Text of report by the website of Russian newspaper Novaya Gazeta, often critical of the government on 31 January
[Editorial by Andrey Kolesnikov: "The Tunisian syndrome"]
On the list of causes of corruption, to which President Dmitriy Medvedev pointed all of last week, the only thing missing is the rotation of those in power. Corruption is unavoidable where those in power have impunity and are unchangeable, where a "close circle" has the ability to do everything that it wants under the cover of a chief, where business is run by the state and officialdom is privatized. And where there is corruption, the cost of state control and conducting business increases. As a result, the government becomes ineffective.
And the many-years absence of rotation of leaders is harmful for them themselves. Eyes are shut, the situation seems manageable, reactions become slow, and the switching off of feedback mechanisms distorts the leader's perception of his own country. Ten or twenty years of stagnant rule pass, and suddenly "stability" breaks down. Thus it happened in Tunisia and is happening in Egypt.
This situation is described by the words of the head of the Institute of Modern Development, Igor Yurgens, in a Bloomberg interview: "Everyone was fed up with seeing one and the same face." (Read I. Yurgens' interview in a recent edition of Novaya Gazeta.) This situation was also appropriately assessed by Medvedev when he answered a question about Tunisia at Davos: "The government must not rest on its laurels or sit in comfortable chairs; it must develop together with society. And it does not matter what country we are talking about .... When the government is not successful in social development and does not meet the expectations of people, everything ends very sadly, and disorganization and chaos arrive."
This is exactly what happened in Ukraine, in Georgia, and in Kyrgyzstan during the "orange" revolutions. In fact, the colour or the name of the flower or the country have no significance. An attempt at such a revolution took place, for example, in the summer of 2009 in Iran, when after Ahmadinejad's victory, the supporters of Hatami - representatives of the educated class - went out into the streets. Events developed similarly in December 2010 in Belarus. It is significant that the government in these countries has lagged radically behind the active part of the population - the civil society. Lagged behind and did not want to admit it, because for them it would mean giving up power. Which again only resulted in public disturbances.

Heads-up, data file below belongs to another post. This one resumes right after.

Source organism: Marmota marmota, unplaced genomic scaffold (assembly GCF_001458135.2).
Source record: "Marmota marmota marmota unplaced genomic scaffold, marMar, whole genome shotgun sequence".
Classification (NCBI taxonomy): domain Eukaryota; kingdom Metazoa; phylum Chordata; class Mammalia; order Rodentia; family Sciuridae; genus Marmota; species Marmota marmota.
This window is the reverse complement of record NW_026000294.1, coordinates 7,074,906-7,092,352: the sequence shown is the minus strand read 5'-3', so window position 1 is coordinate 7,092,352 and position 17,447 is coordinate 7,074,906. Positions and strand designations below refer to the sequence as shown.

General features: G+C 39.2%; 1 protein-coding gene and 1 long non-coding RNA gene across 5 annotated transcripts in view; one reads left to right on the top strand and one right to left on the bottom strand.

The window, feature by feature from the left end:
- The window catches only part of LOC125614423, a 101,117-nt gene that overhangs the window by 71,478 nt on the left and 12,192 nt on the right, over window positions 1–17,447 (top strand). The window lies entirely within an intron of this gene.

Long before the events in Maydan, the German philosopher Jurgen Habermas called this phenomenon the "catch-up revolution" or "rollback revolution" - it allows the government to catch up with society and start fresh from an approximately equal position. True, no one guarantees that either society will fall behind the state (in case very radical reforms are carried out) or the state will again fall behind society as a result of the leaders becoming flush with power.
Thus, the insensitivity of those in power to what is taking place in society, their presence too long at the trough, and stability which especially in the post-industrial era is in fact another name for stagnation, are all reasons for what today is called the "Tunisian syndrome" and earlier was called the "orange" revolution. The "Tunisian syndrome" will not absolutely destroy our country, even if Vladimir Putin - our all-Russian ayatollah - sits in the post of premier or president for another period of years: no one knows where the boundaries of inertial development lie or when an unmanageable growth in protest actions will begin. (And they do not break out where they are expected or by those who are expected - the experience of Manezh Square teaches this). Thus, in Kazakhstan, Nursultan Nazarbayev, who has in fact been ruling the country since 1984, when he became the chairman of the Kazakh SSR Council of Ministers, at the request of the workers claims eternal rule in his country. One thing is completely obvious: an explosion could occur, moreover, at any time, if the government continues to do nothing.
Credit: Novaya Gazeta website, Moscow, in Russian 31 Jan 11; p 10
Similar conditions and circumstances existed just before the collapse of the Soviet Union 20 years ago.